Review: ECCO Gets More And More Distorted As It Goes On

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ECCO, written and directed by Ben Medina, is a new crime drama film that legitimately couldn’t be more frustrating. With a storyline that is hard-to-follow, too long, and quite frankly not that interesting, this movie is a great example of how genre cinema can go very wrong.

This film is about a former assassin who, after escaping the business to live a quiet life and start a new family, is pulled back in when his old employers return to bury him. Does this sound familiar? That’s because it’s the plot of almost every hitman-centered movie known to man. And since the John Wick series achieved so much success, everyone and their brother has been trying to capture that lighting in a bottle again, often to no avail.

What is perhaps most frustrating about this movie is that it is extremely confusing and hard-to-follow. Although the arc the character is experiencing is obvious, it takes a while to figure out what is going on with the structure of the film, and even then, you will be left questioning whether what you think is happening is really happening. In some cases, ambiguity can work well, but in this movie, it is simply annoying.

The character development isn’t very strong either. Sadly, at this point, the murder of a spouse doesn’t work as a blanket motivation anymore. There needs to be more than that to the character, as that is used so frequently now. Since this film doesn’t add anything else to the protagonist’s personality to make him more compelling, the movie just feels like a bland revenge movie.

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No one in the cast is given particularly much to do because the story and characterization are both so light. You can tell that some of the actors in the cast have a lot of talent, but this film just doesn’t allow them to show it. The lead Lathrop Walker, for example, has a few scenes in which he shows legitimate charisma. If he weren’t brooding and mumbling all the time, maybe his performance would have been really good.

It’s a shame that the movie isn’t better-written because the action sequences, when present, are actually somewhat impressive. They are too short and way too few and far between, but those moments are just enough to make you long for what this film could have been. Had the movie been about thirty minutes shorter and had a more concise structure, this could have been a fun B-movie. As is, it feels like a pretentious drama trying to be an “elevated” action film.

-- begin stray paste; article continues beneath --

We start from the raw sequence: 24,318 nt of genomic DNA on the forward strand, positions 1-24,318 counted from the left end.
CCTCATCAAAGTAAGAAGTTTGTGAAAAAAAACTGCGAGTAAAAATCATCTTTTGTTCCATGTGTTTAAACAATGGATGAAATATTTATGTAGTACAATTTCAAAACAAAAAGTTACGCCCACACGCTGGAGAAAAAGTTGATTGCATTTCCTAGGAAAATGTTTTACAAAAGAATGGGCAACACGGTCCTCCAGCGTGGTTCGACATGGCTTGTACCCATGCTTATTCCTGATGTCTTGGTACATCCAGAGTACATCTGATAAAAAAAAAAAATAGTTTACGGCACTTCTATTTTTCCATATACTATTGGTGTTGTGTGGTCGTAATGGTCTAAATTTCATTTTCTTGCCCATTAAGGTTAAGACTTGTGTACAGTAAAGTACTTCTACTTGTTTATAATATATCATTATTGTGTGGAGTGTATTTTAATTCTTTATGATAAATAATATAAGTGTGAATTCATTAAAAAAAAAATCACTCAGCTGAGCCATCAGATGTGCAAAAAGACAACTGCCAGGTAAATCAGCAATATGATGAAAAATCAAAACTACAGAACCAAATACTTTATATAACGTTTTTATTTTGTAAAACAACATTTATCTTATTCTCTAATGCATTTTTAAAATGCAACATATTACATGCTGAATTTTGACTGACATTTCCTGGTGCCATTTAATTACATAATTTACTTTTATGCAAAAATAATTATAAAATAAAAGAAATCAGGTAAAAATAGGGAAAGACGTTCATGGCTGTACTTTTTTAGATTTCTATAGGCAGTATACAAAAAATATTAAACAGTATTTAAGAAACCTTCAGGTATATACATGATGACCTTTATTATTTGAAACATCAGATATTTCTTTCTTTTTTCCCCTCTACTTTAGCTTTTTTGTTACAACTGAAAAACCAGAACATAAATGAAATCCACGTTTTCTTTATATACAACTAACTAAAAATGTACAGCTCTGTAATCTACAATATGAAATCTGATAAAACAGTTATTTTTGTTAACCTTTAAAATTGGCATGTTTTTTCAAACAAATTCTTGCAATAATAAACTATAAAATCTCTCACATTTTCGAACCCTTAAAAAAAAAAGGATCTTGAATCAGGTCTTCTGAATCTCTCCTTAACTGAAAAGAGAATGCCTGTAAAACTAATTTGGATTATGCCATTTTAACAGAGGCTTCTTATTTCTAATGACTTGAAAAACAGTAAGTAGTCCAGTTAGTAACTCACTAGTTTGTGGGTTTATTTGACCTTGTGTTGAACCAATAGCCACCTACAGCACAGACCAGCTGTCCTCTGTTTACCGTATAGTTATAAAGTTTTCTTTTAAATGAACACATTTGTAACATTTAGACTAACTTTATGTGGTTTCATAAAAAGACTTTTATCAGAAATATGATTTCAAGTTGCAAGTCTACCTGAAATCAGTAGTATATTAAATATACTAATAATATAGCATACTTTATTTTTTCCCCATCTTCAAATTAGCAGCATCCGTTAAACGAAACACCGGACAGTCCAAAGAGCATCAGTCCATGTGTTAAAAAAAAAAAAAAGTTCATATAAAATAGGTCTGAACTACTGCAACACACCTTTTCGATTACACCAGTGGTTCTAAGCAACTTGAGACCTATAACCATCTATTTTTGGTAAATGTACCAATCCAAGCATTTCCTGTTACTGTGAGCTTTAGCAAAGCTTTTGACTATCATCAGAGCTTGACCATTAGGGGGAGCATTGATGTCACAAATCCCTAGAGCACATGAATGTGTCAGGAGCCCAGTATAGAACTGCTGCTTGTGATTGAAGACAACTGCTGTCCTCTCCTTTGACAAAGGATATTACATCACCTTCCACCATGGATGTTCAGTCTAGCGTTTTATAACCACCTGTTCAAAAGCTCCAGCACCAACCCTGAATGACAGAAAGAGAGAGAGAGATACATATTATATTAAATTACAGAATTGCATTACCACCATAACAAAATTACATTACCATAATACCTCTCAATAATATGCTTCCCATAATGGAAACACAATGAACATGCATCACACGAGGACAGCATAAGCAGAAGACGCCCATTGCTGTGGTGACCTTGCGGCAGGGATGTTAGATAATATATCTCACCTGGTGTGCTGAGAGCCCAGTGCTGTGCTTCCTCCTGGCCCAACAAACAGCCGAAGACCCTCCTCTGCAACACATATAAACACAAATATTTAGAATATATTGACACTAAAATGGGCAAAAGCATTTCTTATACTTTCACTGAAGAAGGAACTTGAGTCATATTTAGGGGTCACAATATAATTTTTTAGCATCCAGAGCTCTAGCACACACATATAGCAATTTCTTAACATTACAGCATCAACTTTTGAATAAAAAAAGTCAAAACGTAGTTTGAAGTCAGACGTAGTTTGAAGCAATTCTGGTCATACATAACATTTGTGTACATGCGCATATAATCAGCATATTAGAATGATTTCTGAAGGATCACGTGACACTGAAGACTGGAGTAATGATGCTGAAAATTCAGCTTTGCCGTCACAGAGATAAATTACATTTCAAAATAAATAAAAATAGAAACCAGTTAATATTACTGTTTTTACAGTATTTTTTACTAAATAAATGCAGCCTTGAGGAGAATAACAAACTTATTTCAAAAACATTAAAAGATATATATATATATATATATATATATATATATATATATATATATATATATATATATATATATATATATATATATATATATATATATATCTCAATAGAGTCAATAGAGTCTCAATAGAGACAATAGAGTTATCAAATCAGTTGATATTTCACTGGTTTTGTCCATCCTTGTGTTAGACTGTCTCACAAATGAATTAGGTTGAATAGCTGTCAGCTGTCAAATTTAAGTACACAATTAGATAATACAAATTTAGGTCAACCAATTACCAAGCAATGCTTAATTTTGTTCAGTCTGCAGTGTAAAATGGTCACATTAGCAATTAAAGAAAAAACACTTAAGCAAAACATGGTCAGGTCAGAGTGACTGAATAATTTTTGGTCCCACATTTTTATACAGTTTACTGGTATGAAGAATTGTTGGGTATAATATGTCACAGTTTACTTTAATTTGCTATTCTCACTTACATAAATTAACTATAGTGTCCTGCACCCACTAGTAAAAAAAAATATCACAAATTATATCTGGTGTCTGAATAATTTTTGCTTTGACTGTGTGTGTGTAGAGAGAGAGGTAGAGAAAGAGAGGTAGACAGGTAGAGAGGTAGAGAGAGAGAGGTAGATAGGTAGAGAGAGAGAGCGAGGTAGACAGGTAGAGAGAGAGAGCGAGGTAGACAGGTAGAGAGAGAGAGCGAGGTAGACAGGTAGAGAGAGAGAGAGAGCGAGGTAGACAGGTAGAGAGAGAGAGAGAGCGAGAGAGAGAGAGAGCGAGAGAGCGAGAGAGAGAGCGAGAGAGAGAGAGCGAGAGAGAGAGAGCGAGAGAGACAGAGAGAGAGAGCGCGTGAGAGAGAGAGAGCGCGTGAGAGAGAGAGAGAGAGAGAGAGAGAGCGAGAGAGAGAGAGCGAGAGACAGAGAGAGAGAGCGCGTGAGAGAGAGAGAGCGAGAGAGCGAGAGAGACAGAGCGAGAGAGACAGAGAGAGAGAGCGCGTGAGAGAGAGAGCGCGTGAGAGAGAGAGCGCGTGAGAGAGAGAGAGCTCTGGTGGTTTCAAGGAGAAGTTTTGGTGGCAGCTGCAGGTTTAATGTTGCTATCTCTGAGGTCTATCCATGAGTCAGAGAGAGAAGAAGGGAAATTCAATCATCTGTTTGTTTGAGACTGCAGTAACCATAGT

There are also some very good and ambitious visuals in the movie. However, a few gorgeous shots don’t make up for a bad story. Unfortunately, the film would almost be more entertaining if you turned off the audio and just watched the shots as a visual essay of sorts. Medina definitely has a great eye — he just needs to use a script written by someone else on his next movie.

Despite some strong visuals, ECCO is a generally unpleasant film because it lacks what a movie needs most: a story. It’s surprising that this is getting as wide of a release as it is, but that just goes to show how desperately the cinemas need to be revitalized right now.

ECCO is now playing in theaters.

By Sean Boelman

Sean is a film student, aspiring filmmaker, and life-long cinephile. For as long as he can remember, he has always loved film, but he credits the film Pan's Labyrinth as having started his love of film as art. Sean enjoys watching many types of films, although some personal favorite genres include dramatic comedies, romantic comedies, heist films, and art horror.

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